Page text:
Prompt tuning adds only a small runtime cost to the model, since the soft prompts are in the kilobyte range and can be run through the network in parallel. These features make them attractive for serving many concurrent users, as recent deployments of the technique in AI storytelling have indicated. However, integrating soft prompts into popular frameworks like HuggingFace’s transformers is complex, as the interfaces are largely designed to operate on sequences of token indices rather than dense vectors. In addition, as more context is added between the soft prompt and the generation, we begin to see imbalances between the strength of conditioning on the soft prompt and on the token context. Retaining the ability to flexibly add hundreds of tokens of context at runtime was important for us, as it provides additional fine-grained levers of controllability in the item authoring process. If we want to guide the model to focus on content from a particular page of a textbook, or to author a reading comprehension item, or to provide few-shot examples, long-form contextualization matters.

Low Rank Adapters (LoRA)

We later transitioned to a method called LoRA or Low Rank Adapters (Hu et al. 2021). This technique was developed by researchers at Microsoft working on GPT-3 sized models, and builds on earlier adapter approaches. If we think of a transformer as progressively refining its token latent states with each residual layer, the concept of an adapter is to add a small, input-dependent delta (initialized to a no-op) to those latents at a given layer. This gentle nudge is then able to modulate its behavior downstream by, say, emphasizing the parts of the input that are relevant to the task.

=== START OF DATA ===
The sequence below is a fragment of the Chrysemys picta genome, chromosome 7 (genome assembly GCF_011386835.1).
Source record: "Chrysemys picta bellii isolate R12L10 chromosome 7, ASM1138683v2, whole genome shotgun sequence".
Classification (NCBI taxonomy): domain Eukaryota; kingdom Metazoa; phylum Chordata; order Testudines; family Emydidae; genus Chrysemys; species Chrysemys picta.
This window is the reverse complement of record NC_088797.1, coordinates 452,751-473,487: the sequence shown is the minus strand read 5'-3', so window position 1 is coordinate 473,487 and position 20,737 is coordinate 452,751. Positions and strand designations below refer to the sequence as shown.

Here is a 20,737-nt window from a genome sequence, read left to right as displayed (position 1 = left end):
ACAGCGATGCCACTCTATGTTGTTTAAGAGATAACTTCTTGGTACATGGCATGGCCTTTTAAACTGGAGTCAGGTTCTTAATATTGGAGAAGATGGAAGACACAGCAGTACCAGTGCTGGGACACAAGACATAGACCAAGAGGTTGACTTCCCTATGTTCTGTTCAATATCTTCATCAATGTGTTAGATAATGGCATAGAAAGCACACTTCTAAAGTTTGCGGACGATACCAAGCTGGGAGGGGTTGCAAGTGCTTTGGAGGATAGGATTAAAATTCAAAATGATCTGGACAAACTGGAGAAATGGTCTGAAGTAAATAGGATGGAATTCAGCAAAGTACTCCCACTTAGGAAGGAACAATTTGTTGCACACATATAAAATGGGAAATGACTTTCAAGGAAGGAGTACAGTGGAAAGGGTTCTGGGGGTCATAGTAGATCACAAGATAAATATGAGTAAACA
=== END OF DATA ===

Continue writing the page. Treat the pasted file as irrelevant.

Low rank adapters are a kind of adapter that targets a low rank subspace, which cuts down the number of new parameters that we need to train (from D2 to 2 × D × r, where D is in the thousands). As with soft prompting, we hold the original parameters of the network frozen to preserve whatever knowledge they contain from pre-training, and only adjust these new adapter parameters. In our internal tests, we have seen good indicators from LoRA. Beyond enabling us to tune large models on small hardware budgets, models with adapter layers interspersed also retain much of their original few-shot ability while still adapting to the target domain. Notably, integrating low-rank adapters into other frameworks is straightforward, as we can simply swap out existing linear layers with linear + adapter layers as needed.

Moving Forward